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The Consumer Financial Protection Bureau, that was created by the Obama administration, as a result of Dodd-Frank has been collecting millions in penalties.
It was mandated that the money collected was to be used to compensate the victims. To date, none of the victims have gotten anything, why? What is happening to the money?
The so called crime fighters are pretty good doling out the fines, not very good at the rest it.
Something to Watch: the CFPB’s Civil Penalty Fund
By: Kevin Wack
A $25 million penalty collected by the Consumer Financial Protection Bureau last month is focusing attention on an aspect of the fledgling agency's powers that was long overlooked but now carries large political significance.
Whenever the bureau collects penalties from firms that violate consumer protection laws, those funds go into what's called the Civil Penalty Fund, which the agency can then use to compensate victims of fraud, as well as to fund consumer education and financial literacy programs.
That specific provision of the Dodd-Frank Act was mostly forgotten during the CFPB's first year in existence, since the agency had yet to impose any penalties. But the fund received its first infusion of cash after the bureau assessed a $25 million penalty to Capital One. The fine is just the opening deposit in what's expected to become a substantial pool of money.
Now the CFPB must decide how to implement the mere two sentences in Dodd-Frank that govern its use of the fund. Its decisions will be closely watched by congressional Republicans who worry that the money will be awarded under contracts with outside consumer groups that are the agency's political allies.
"People will want to know exactly who this money is going to and for what purpose, and why a particular contractor and particular issue was chosen," said Ann Jaedicke, a managing director at Promontory Financial Group.
Among the federal banking agencies, there is no precedent for this type of fund, and so far the CFPB has shed little light on how it will work.
The consumer agency in July released a three-page fact sheet that announced the formation of an internal board to oversee the fund, along with another three-page document that lays out the criteria it will use to award contracts for consumer education and financial literacy programs.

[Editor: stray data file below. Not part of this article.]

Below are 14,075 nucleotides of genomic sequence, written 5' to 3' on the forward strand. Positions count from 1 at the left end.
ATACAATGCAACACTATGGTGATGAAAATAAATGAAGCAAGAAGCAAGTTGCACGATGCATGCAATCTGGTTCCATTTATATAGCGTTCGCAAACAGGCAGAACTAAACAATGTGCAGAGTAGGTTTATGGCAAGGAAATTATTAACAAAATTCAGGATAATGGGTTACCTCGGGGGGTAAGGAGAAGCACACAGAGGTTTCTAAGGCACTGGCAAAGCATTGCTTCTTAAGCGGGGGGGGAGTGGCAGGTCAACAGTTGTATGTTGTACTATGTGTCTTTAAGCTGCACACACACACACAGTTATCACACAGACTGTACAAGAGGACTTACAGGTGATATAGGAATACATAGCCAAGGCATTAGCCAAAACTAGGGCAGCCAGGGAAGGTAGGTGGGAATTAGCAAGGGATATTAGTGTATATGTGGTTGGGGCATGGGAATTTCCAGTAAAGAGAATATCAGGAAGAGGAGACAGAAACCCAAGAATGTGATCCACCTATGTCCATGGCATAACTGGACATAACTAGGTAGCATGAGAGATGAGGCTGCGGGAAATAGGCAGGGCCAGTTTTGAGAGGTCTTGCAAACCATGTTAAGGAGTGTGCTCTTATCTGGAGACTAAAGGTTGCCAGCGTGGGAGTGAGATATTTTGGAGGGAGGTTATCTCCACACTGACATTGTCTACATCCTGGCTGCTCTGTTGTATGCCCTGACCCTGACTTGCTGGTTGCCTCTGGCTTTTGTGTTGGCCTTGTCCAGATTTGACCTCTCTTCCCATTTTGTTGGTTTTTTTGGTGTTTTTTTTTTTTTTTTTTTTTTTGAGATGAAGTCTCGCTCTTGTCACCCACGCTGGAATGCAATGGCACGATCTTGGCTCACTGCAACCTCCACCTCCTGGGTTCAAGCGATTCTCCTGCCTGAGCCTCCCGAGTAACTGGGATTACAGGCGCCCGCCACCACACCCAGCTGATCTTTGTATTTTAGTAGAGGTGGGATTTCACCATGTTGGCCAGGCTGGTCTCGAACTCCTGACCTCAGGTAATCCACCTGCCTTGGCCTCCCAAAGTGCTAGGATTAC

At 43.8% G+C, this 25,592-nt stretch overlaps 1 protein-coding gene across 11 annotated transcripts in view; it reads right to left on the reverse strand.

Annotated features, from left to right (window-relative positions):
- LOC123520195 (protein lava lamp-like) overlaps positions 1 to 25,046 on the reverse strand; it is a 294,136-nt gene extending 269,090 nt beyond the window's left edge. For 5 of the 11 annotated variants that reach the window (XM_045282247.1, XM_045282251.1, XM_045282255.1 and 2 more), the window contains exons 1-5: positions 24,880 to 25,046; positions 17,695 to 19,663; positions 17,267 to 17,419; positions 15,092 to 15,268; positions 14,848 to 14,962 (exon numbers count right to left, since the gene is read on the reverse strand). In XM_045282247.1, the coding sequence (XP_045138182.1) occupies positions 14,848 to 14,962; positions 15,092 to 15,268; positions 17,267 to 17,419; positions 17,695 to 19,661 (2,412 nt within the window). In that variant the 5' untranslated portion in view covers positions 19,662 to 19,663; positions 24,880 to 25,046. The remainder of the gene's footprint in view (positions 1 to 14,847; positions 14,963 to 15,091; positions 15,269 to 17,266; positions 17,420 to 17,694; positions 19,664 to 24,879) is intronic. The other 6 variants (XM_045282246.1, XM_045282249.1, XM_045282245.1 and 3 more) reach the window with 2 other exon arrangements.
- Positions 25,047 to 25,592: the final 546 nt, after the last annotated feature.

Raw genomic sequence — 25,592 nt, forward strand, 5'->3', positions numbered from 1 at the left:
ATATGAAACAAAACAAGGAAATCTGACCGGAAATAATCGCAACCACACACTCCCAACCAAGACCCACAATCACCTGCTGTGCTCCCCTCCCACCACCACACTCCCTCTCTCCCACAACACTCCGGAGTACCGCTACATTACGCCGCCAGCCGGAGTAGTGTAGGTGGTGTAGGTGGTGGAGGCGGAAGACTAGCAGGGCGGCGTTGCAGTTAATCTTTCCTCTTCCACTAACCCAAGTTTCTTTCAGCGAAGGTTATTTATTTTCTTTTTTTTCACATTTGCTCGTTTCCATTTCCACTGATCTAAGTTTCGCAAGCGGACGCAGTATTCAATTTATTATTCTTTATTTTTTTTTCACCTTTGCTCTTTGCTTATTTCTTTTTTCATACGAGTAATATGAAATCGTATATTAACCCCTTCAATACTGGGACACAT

But in response to written questions from American Banker, the agency provided only vague answers to a number of key questions. (AB is a sister publication to National Mortgage News.)
For example, the bureau did not give any more detail than Dodd-Frank itself does about how officials will determine when money should go to individuals who suffered harm, and when it should be used for other purposes.
The 2010 law states that the fund "may" be used for consumer education and financial literacy "to the extent that such victims cannot be located" or that payments to them "are otherwise not practicable."
And what will happen in cases like the Capital One settlement, where the victims of the company's violations are expected to receive full compensation without any need to dip into the penalty funds?
The consumer agency again pointed to the language of Dodd-Frank. The law merely states that the money "shall be available, without fiscal year limitation," to pay victims of activities where penalties have been imposed under federal consumer financial laws.
That language might be interpreted to mean that the CFPB can stash away the $25 million from Capital One to compensate victims in future consumer protection cases. But for now the agency is not offering its own interpretation of the law.
The CFPB has good reason to tread carefully, since the Civil Penalty Fund has become a bugaboo for the agency's Republican critics in Congress.
Earlier this year the GOP-controlled House of Representatives voted to repeal the fund. That move followed a December 2011 speech on the Senate floor where GOP Sen. Richard Shelby argued that the fund explains why Democrats have resisted Republican proposals to alter the agency's structure.
"This consumer bureau, as now structured, is allowed to dole out money it collects from fines and penalties to liberal consumer groups," Shelby said in the speech. "This reveals why the administration and the majority want so desperately for the bureau to be unaccountable. They want the bureau to be a permanent funding machine for their political allies."
Shelby doubled down on that argument recently, saying in a statement that CFPB Director Richard Cordray has "unchecked control of this unique slush fund."
No matter what decisions the consumer bureau eventually makes, the Civil Penalty Fund will surely face close scrutiny from Republicans on Capitol Hill.
Joe Petrowsky does not guarantee nor is in any way responsible for the accuracy of the information provided herein, and provides said information without warranties of any kind, either expressed or implied.
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